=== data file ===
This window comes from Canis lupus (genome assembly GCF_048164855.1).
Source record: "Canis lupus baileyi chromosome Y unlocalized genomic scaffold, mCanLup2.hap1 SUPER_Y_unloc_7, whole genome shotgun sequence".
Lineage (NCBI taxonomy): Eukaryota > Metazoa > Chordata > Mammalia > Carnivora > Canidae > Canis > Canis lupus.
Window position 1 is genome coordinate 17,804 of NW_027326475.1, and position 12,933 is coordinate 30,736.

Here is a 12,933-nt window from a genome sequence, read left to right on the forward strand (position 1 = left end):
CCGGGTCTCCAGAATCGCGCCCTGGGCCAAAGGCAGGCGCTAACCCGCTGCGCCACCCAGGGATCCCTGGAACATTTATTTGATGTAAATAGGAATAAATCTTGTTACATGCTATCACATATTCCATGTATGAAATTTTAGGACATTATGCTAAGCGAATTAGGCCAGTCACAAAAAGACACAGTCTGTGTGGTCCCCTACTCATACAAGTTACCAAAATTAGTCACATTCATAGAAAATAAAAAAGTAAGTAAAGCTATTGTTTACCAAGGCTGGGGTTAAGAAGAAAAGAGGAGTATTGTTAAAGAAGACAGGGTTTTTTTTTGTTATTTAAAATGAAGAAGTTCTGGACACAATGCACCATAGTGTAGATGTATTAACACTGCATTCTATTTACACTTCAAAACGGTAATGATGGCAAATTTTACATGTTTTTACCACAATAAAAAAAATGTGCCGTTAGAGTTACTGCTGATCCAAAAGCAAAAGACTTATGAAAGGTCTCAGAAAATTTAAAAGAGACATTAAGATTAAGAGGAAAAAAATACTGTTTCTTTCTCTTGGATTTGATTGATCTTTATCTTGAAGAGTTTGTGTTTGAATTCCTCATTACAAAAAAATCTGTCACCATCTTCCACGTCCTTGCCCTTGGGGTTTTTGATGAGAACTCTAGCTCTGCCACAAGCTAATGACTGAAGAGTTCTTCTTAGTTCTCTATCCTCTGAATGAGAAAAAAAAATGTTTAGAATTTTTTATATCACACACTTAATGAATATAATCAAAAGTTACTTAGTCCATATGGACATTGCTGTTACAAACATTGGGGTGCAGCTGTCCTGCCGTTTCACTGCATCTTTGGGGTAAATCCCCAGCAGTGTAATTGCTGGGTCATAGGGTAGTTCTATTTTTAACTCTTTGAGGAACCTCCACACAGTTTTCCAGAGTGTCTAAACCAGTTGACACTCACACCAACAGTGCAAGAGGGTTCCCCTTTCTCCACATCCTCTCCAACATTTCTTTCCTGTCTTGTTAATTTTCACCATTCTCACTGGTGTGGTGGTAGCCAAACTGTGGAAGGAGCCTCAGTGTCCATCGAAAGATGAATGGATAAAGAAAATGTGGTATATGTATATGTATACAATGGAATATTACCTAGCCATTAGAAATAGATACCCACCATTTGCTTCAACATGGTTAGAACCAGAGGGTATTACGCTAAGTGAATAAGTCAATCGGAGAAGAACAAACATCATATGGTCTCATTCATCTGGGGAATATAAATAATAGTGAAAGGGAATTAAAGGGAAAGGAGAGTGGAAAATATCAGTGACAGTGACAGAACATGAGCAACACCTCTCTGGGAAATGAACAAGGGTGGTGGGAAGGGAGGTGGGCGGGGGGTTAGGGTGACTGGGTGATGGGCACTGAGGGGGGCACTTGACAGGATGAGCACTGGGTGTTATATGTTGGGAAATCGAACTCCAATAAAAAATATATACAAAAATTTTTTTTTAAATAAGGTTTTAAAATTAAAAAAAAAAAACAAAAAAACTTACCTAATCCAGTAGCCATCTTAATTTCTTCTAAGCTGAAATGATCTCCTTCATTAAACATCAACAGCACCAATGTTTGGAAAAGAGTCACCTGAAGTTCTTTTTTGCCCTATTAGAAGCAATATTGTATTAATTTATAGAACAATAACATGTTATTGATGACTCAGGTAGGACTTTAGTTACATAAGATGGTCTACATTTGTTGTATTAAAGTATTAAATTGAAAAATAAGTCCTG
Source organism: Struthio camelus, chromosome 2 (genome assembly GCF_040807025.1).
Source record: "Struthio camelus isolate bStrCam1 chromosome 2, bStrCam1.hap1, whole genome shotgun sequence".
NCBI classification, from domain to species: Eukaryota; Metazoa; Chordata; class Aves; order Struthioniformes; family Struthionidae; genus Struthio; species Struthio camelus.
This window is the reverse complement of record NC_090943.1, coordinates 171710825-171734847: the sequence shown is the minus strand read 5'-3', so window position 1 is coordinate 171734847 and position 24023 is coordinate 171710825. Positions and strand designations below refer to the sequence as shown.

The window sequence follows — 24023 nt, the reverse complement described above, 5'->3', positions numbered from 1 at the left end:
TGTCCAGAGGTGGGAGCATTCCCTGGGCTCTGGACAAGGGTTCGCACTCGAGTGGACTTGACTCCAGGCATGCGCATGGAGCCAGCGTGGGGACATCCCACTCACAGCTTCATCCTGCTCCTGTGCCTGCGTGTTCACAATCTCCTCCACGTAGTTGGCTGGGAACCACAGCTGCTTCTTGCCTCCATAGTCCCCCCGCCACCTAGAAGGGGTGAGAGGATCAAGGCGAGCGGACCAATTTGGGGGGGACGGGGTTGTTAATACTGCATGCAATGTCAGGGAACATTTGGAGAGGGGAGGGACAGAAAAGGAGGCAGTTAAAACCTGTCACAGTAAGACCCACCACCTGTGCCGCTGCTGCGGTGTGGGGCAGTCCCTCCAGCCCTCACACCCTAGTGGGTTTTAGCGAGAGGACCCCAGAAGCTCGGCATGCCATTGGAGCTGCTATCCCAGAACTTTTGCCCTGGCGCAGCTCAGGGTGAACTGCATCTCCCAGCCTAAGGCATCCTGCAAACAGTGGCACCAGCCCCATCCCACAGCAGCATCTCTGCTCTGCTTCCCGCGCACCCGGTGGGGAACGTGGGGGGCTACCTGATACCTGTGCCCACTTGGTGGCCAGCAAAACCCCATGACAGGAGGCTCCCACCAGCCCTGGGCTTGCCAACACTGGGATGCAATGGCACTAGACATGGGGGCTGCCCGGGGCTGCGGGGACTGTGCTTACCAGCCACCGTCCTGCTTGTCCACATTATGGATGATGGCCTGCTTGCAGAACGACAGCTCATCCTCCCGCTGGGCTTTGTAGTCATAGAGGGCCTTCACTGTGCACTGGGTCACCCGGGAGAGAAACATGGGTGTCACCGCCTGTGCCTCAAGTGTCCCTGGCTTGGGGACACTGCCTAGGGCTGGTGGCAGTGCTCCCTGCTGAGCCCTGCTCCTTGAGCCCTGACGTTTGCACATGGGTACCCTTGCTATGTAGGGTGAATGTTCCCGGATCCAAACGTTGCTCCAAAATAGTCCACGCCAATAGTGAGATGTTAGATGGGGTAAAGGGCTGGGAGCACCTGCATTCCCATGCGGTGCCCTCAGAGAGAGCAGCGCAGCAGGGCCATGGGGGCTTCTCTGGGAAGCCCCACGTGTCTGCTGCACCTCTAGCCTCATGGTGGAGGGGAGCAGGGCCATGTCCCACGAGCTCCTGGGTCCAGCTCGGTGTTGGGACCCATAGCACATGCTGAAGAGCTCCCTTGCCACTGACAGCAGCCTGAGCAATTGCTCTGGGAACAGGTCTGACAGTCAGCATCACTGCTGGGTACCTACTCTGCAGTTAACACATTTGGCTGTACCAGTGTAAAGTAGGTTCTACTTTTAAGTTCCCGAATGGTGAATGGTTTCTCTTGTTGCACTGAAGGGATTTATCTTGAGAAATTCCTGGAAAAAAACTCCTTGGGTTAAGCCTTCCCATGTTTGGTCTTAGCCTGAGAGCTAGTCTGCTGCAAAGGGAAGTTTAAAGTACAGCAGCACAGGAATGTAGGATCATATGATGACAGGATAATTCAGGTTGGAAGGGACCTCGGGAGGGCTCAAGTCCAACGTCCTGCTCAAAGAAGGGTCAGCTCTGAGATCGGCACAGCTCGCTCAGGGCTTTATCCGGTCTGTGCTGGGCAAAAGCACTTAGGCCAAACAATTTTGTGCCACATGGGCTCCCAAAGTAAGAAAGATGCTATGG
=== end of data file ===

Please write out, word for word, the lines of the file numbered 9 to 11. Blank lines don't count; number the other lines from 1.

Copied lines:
NCBI classification, from domain to species: Eukaryota; Metazoa; Chordata; class Aves; order Struthioniformes; family Struthionidae; genus Struthio; species Struthio camelus.
This window is the reverse complement of record NC_090943.1, coordinates 171710825-171734847: the sequence shown is the minus strand read 5'-3', so window position 1 is coordinate 171734847 and position 24023 is coordinate 171710825. Positions and strand designations below refer to the sequence as shown.

The window sequence follows — 24023 nt, the reverse complement described above, 5'->3', positions numbered from 1 at the left end: